Life After is a powerful, poignant, and original look at a father’s death through the eyes of his teenage daughter

Photo by Jeremy Daniel

There are no “wrong” ways to mourn someone you love. Everyone is unique, as is every death. When it intrudes on the life of a teenager, death just adds something overwhelming to the whirling turmoil that already accompanies the adolescent years. As a longtime teacher, I bore witness again and again to such losses: the reactions and struggles of students losing parents or siblings or classmates left powerful imprints on my mind, as those lives left powerful imprints on the minds of those who knew them (including, sometimes, me). And although most of them did share the most overt trappings of dealing with death, each struggle was individual, shaped by the forces that shaped who that individual was in these still formative years.

All of which is to say that the universally understood pain and confusion of those left behind is not necessarily the same experience for everyone, as the new musical Life After by Canadian playwright Britta Johnson attests. In this play, we focus on sixteen-year-old Alice (played powerfully and compassionately by Samantha Williams) as she attempts to make sense of the sudden death of her self-help author father Frank (Paul Alexander Nolan). Because her final conversation with her dad—the morning of her sixteenth birthday, which was also the day he died—devolved into an uncharacteristic and nasty fight, she feels tremendous guilt, as many would, and finds herself believing that she was the cause of the sequence of events that led to his death, the sort of illogical and magical thinking that is practically universal in such cases.

Johnson, who herself lost her father in her teens (though this play is in no way autobiographical) spends most of the play within Alice’s mind, showing things as she remembers them and tries to come to grips with them. The play’s writer, composer, and lyricist counterpoints that imagined view of reality with moments of conversation that, though still filtered through her emotions and memories, more accurately reflect what she experiences. But it is the pain conjured by her distraught mind that shapes Alice’s feelings and actions, the kind of pain that is physically manifested here by a trio of intrusive (and often mockingly abusive, though funny) women that Johnson calls the Furies (Ashley Pérez Flanagan, Lauren Hobbs, and Chelsea Williams). (Quick note: the Furies, in mythology, were responsible for doling out justice to those who killed family members, which pretty much tells you where Alice’s mind is taking her.)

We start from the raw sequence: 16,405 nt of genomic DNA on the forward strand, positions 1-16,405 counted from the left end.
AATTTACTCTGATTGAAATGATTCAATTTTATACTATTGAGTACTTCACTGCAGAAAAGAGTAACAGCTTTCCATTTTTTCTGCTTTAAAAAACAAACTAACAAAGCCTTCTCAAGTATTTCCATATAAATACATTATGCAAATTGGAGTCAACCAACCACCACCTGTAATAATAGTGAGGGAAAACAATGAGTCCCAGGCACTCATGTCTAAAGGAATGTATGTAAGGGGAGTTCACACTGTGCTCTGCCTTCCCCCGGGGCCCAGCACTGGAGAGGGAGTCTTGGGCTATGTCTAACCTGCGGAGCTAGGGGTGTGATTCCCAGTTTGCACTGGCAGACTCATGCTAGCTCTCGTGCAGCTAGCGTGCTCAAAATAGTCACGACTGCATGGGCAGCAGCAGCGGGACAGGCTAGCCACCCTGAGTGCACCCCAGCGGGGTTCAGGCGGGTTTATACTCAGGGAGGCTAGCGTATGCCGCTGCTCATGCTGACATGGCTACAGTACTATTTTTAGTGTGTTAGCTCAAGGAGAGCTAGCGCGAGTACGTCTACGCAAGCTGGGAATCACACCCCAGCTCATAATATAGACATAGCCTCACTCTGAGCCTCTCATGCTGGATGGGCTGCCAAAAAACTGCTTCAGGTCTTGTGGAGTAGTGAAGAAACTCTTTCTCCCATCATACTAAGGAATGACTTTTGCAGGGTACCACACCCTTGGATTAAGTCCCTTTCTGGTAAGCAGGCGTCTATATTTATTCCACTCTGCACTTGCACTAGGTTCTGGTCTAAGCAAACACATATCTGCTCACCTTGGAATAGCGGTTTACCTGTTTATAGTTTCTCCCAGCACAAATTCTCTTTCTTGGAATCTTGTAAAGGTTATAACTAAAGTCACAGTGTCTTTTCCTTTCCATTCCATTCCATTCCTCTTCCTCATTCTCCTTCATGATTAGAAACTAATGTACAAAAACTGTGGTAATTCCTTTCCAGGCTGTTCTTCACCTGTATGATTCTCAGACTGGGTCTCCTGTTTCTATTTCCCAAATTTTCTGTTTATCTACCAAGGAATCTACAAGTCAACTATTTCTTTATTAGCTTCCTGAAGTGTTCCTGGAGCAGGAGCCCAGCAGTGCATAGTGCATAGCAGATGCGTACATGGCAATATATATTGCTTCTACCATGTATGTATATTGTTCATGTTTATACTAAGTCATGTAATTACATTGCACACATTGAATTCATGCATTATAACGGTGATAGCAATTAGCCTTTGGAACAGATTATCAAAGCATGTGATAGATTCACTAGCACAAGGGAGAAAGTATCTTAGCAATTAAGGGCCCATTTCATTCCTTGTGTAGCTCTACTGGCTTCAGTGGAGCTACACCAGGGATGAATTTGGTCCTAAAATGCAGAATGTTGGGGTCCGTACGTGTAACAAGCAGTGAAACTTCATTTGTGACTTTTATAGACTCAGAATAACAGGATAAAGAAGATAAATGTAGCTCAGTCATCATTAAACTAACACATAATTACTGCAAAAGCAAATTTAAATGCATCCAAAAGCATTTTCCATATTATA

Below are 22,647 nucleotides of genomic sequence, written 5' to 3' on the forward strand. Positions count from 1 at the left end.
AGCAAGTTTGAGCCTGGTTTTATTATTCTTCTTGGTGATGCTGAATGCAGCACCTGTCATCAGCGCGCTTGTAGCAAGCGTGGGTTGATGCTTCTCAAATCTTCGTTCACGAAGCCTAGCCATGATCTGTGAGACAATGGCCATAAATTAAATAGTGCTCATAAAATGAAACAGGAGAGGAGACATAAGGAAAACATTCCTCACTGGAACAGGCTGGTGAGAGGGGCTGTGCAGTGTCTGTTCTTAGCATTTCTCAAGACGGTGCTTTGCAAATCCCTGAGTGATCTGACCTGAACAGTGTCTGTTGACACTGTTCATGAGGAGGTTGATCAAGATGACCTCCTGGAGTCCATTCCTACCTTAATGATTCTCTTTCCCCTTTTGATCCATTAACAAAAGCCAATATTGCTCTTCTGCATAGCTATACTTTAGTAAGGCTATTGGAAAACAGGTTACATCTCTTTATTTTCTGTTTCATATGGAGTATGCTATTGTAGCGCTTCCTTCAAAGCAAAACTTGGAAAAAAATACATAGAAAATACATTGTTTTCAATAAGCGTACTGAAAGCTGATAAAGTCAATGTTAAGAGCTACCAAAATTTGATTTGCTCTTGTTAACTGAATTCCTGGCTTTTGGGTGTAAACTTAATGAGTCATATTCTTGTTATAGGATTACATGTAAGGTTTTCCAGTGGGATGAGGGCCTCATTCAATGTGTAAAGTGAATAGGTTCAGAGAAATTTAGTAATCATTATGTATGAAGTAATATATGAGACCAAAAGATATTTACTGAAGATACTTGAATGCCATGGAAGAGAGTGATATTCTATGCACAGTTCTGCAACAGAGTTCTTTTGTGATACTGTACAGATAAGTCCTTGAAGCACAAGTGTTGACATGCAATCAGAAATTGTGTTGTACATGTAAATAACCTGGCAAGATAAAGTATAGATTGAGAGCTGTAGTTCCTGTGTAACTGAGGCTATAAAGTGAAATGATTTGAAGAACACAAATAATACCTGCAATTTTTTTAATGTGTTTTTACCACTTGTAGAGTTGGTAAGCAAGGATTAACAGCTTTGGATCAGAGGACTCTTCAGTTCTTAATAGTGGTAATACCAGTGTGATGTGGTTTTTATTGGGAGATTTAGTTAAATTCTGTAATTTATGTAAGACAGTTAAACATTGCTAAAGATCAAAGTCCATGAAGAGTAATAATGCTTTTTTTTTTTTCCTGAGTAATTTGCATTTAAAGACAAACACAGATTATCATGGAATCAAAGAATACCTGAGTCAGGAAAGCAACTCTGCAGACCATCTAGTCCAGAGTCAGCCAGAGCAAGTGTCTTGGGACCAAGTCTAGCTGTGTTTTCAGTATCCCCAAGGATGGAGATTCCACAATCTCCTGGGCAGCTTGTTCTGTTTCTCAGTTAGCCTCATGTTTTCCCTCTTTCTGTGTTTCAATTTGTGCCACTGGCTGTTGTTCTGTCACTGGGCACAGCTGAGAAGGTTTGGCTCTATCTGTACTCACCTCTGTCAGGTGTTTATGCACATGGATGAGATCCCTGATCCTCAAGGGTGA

In these grief-altered moments, even her mother Beth (Bryonha Marie Parham, who lends her expressive voice to her character’s own efforts to regain control of her life) and her older sister Kate (Skyler Volpe, whose likable and supportive presence is a reminder that Kate did not share Alice’s warm relationship with her father) sometimes come off as rather unfeeling, as they each race (in Alice’s way of thinking) to move on from this loss. Johnson bluntly and cleverly inserts both of them into the first imagined Furies moment to allow us to witness Alice’s guilty mind at work; both of them join with the Furies in berating her for causing the death, and Kate seems more focused on the delicious tarts at the funeral and whether or not they fit with her newfound veganism. Meanwhile, that guilt conjures up multiple variations of her father’s final message to her—at one point, he even asks from beyond the grave, “Why did I choose this baffling, boringly beautiful place to die?”—left on her cell phone after the argument but not received until after his death. Replaying that message in her head, she fixates on his saying, “What a horrible way to say goodbye” as we learn incidentally that “the weather today is awful” and that he has a flight at 8:00, a point on which she will also fixate once she learns that his car-crash death occurred locally at 8:22: why was he even still in town at that time?

(Don’t worry: that isn’t really a spoiler, as we discover it early in the 90-minute production. There are other, later revelations that I won’t mention.)